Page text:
As U.S. policymakers weigh efforts to improve the quality and accessibility of child care services, many have looked to France as an example of where we might go next. Pascal-Emanuel Gobry points to some of the limitations of the French model, and the various ways in which it might not meet American tastes and needs:
1. France’s publicly-financed day care centers are well-regarded, and one result is that demand outstrips supply. Spaces are, according to Pascal, allocated in part out of favoritism, e.g., one is more likely to secure a place if one has a longstanding relationship with a public official charged with making admissions decisions. Pascal suggests that differences in the political cultures of France and the U.S. make it unlikely that the U.S. could match French success with regards to publicly-financed day care centers, let alone exceed it, e.g., the U.S. is a more litigious and diverse society than France, and Americans are less amenable to government intervention and spending. The implication is that an American effort to draw on the French approach would either be far more expensive (to deal with the cost of lawsuits, to address the needs of a more diverse population) or of lower-quality.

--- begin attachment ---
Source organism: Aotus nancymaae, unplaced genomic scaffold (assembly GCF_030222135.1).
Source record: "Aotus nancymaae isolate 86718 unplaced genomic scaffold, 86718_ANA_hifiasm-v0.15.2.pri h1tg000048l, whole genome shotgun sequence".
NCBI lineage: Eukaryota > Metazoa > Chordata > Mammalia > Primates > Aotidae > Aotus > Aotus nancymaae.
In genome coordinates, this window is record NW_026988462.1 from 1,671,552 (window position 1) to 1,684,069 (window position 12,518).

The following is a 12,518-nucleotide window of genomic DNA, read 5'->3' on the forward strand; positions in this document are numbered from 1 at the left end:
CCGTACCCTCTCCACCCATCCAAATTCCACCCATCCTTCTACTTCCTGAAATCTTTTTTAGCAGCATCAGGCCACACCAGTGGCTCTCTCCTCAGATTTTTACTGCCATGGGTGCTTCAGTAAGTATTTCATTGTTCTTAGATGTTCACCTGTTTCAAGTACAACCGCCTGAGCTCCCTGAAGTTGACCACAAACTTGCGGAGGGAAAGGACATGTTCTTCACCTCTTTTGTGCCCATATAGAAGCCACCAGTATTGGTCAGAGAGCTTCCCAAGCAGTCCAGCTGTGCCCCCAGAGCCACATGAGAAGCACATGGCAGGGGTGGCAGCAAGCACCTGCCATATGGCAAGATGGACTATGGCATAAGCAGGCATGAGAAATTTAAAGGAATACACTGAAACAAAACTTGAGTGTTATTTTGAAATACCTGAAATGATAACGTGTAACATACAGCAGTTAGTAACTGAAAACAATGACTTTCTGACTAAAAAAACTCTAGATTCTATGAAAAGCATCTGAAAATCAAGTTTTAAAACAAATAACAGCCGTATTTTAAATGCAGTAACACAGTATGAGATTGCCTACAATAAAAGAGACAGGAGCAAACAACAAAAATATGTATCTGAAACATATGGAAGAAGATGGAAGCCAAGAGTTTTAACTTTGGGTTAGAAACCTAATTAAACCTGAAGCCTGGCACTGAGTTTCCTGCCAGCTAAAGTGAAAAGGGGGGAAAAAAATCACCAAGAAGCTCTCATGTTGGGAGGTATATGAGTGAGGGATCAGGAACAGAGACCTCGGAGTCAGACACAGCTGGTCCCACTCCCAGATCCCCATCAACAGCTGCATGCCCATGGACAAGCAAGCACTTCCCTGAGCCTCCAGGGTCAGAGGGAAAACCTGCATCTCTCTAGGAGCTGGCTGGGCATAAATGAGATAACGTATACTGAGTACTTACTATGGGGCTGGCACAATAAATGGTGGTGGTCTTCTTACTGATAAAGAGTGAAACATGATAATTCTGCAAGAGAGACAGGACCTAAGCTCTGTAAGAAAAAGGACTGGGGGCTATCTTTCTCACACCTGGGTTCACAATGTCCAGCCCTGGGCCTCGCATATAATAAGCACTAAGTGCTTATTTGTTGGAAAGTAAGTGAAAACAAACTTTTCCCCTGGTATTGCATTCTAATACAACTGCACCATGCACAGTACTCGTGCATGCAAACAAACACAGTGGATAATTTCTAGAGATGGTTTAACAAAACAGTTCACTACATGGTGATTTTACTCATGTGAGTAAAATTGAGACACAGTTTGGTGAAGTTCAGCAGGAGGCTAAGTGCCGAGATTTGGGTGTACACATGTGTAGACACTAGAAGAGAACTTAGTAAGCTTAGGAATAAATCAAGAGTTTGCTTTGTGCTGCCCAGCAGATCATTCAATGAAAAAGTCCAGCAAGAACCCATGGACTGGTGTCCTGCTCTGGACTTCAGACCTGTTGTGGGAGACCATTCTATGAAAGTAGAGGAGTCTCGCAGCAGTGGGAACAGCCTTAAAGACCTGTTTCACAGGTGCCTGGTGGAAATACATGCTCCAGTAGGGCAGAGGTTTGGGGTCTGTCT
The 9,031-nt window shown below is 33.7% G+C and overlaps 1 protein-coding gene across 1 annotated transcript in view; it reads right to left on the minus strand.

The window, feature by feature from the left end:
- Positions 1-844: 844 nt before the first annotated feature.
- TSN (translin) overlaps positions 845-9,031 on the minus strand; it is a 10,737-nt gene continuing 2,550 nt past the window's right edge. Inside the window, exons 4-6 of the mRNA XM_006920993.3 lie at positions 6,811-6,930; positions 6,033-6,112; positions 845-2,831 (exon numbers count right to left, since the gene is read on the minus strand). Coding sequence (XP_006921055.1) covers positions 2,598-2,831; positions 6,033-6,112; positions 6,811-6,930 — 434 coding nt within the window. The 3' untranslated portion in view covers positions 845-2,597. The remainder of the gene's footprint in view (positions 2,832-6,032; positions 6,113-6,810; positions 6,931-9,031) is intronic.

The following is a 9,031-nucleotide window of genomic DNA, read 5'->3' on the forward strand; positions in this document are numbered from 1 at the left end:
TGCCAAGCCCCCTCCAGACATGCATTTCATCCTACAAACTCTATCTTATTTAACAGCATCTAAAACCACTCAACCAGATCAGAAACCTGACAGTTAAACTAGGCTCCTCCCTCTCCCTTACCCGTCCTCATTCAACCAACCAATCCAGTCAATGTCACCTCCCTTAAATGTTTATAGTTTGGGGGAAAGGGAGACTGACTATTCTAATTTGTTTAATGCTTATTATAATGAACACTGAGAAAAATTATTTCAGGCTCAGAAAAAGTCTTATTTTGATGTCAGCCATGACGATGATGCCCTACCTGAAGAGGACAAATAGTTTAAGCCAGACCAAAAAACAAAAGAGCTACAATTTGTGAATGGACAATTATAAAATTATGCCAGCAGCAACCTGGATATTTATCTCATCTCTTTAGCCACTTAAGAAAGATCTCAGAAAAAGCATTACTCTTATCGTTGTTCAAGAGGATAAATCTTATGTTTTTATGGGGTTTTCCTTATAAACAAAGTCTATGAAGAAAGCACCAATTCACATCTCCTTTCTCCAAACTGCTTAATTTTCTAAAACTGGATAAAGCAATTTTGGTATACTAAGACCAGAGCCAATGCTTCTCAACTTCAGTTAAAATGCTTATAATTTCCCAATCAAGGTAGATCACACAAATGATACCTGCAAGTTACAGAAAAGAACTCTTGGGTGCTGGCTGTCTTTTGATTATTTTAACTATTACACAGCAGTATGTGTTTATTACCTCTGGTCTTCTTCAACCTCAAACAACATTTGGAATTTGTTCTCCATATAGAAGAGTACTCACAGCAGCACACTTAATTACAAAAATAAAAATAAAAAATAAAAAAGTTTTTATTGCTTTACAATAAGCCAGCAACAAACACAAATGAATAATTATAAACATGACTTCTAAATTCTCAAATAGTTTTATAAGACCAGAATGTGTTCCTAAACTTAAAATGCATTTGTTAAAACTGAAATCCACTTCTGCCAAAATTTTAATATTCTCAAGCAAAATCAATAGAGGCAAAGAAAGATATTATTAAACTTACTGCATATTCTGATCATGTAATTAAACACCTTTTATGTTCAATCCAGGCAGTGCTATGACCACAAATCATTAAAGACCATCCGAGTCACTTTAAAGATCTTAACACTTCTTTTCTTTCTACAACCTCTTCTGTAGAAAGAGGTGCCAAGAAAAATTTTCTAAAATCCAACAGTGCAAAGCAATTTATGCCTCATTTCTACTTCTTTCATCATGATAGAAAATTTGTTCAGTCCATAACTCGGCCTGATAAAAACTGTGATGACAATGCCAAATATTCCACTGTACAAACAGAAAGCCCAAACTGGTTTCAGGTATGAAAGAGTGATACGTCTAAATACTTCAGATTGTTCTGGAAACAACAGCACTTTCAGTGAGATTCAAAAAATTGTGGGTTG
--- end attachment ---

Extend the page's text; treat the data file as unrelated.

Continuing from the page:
2. One of the reasons why the cost of France’s publicly-financed day care centers has proven manageable is that the ratio of children to caregivers is twice as high as it is in U.S. day care centers. This reflects French norms around caregiving that differ markedly from those that prevail in the U.S. Assuming U.S. parents pressed for lower ratios of caregivers to children, as they have pressed for lower student-teacher ratios in K-12 schools, the costs associated with day care centers would increase considerably, particularly if the goal is to secure well-trained personnel.
3. The baseline entry requirement for French child care workers is a “CAP,” a secondary vocational diploma. Though CAP recipients have far more specialized training in caregiving than U.S. high school graduates, the CAP is routinely awarded to 17-year-olds. Assuming U.S. parents insisted that child care workers had the equivalent of a community college or bachelor’s degree to work in publicly-financed day care centers, the associated costs would (again) increase.
Yet Pascal concludes by acknowledging that while the French model would be very difficult to export to U.S., there is at least one thing that U.S. policymakers can learn from the French: there is a broad consensus that it is right and appropriate for government to ease burdens on parents, as parents make an investment in the future labor market.